Criminal Justice

Some of Oregon’s voter-approved criminal sentencing laws would get a second look under a series of recommendations approved Monday by a high level commission. It’s part of a package of ideas aimed at slowing the growth of Oregon’s prison population. Salem Correspondent Chris Lehman reports.

OPB News

Gov. John Kitzhaber says Oregon can save millions of dollars a year by changing the way the state punishes non-violent criminals. The Democrat has included those savings in his next spending plan. But just how the state would save that much money is not yet clear.

Former Spokane Officer Faces 4 Years In Federal Prison

Nov 19, 2012

A former Spokane police officer was taken away in handcuffs Thursday night, more than one year after being convicted, and more than six years after Spokane man Otto Zehm died. Paige Browning reports on Karl F. Thompson Jr.’s sentencing.

Oregon Dept. of Corrections

Four years ago we brought you a story about five juvenile killers in Oregon. They received harsher sentences than some adult murderers because of what the state has called a “legal glitch.” Wednesday four of the so-called “Oregon Five” went before the state parole board.

Barry Massey was one of the youngest juvenile killers in the country to be sentenced to life in prison without the possibility of parole. Now, in a rare move, the Washington inmate has withdrawn his plea for clemency.

SALEM, Ore. – Oregon Governor John Kitzhaber will likely appeal a decision made Friday that a death row inmate can reject a reprieve. Last fall Kitzhaber issued a temporary moratorium on executions in Oregon just two weeks before two-time murderer Gary Haugen was scheduled to die. Haugen challenged the reprieve in court, saying he wants to be put to death.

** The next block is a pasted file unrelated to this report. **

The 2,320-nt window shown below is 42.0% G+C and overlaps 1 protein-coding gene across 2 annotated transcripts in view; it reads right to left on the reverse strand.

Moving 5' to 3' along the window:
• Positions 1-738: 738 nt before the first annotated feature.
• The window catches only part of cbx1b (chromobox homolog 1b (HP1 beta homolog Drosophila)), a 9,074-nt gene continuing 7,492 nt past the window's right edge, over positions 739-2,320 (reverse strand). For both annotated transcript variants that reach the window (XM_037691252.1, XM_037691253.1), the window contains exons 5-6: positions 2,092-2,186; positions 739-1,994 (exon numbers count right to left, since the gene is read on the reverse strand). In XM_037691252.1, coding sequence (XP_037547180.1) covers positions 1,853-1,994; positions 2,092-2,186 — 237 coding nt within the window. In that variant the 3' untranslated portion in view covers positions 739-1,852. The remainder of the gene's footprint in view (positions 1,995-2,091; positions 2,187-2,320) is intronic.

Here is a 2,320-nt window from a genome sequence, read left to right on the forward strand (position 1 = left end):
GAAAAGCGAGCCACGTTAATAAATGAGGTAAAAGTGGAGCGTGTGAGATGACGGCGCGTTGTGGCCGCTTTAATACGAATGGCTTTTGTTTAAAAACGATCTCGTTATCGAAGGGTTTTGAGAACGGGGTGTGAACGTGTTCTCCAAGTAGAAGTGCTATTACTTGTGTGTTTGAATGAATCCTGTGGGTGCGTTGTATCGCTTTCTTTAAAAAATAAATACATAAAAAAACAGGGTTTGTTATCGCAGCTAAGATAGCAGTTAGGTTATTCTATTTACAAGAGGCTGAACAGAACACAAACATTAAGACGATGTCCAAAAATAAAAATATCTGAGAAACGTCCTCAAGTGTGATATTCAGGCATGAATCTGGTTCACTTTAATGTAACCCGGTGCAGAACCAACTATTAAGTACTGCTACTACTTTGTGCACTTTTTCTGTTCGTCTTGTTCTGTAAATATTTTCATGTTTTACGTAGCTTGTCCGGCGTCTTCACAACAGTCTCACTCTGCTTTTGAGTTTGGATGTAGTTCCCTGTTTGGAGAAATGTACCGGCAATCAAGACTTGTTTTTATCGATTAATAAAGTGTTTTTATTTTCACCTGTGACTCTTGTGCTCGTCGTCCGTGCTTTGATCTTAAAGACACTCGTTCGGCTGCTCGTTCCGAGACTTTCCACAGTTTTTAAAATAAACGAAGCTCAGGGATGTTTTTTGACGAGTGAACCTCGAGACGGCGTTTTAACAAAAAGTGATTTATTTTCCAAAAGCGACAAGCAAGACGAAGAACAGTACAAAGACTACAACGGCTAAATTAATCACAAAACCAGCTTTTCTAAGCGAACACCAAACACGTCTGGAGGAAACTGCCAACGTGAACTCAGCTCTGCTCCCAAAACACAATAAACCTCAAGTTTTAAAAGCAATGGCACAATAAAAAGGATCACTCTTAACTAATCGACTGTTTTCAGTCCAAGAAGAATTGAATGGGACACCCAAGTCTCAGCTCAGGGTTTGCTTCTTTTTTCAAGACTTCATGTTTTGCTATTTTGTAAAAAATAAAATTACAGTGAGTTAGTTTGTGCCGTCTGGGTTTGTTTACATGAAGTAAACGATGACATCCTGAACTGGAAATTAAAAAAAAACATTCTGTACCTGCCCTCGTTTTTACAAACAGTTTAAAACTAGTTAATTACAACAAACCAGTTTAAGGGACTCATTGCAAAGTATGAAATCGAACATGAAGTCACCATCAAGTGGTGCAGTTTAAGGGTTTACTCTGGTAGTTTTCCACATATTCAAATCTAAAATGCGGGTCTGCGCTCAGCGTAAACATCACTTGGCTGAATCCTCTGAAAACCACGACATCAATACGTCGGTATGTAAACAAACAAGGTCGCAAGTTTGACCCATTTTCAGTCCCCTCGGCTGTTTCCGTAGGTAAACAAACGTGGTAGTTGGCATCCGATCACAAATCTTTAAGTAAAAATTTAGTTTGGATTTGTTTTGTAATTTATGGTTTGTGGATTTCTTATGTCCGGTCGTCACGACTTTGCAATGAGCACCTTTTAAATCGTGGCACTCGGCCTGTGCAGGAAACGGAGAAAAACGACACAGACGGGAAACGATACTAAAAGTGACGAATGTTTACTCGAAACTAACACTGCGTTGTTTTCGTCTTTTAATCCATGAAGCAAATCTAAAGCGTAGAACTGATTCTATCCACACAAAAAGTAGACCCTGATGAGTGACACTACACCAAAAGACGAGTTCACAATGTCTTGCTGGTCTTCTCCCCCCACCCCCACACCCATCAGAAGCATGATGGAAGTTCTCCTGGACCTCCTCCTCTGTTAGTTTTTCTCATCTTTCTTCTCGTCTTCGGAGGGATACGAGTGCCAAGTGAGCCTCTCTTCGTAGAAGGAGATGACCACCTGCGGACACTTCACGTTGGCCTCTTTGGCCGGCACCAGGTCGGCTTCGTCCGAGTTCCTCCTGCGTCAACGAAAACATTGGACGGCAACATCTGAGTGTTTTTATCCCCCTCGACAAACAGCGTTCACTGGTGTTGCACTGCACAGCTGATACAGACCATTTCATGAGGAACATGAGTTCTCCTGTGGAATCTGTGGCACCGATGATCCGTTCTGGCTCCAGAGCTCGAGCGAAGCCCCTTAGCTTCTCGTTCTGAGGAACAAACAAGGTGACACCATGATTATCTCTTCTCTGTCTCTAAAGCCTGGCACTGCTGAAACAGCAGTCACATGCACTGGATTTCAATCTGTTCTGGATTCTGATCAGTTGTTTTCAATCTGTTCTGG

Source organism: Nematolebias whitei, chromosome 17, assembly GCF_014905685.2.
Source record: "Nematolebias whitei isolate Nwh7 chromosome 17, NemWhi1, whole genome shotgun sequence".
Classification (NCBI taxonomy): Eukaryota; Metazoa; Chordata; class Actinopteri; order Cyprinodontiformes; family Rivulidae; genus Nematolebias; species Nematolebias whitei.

Collecting rainwater can get you in legal trouble in Oregon. A court has sentenced a southern Oregon man to 30 days in jail, and a fine, for maintaining 3 illegal reservoirs on his property. Amelia Templeton of Earthfix reports.

the Wang family

Before Washington Gov. Chris Gregoire leaves office in January, she will decide whether to commute the life sentence of convicted killer Barry Massey. His attorneys hope this week’s Supreme Court ruling on life without parole for juveniles will bolster their case for clemency.

During Washington’s recent legislative session, lawmakers briefly considered a bill to bring back parole for prisoners. The measure failed to move out of committee. But supporters already plan to try again next year.

The sentence of ‘life without the possibility of parole’ is steadily on the rise in U.S. prisons. Here In Washington, nearly 600 prisoners are currently serving ‘life without’. Most of them will grow old and die behind bars. It’s a prospect that’s tough to fathom.

In this collaboration with the Seattle Times, we take a look at how some ‘lifers’ come to grips with this reality….and how they search for meaning in a situation most people see as hopeless. KUOW’s Liz Jones has our story from Monroe prison.

Photo courtesy of Conservation Northwest

TWISP, Wash. -- A Twisp, Washington man has changed his plea to guilty in a high-profile federal wolf poaching case. As part of a plea agreement, the 62-year-old man will not go to prison. The lack of jail time greatly disappoints a conservation group. Correspondent Tom Banse has more on the story.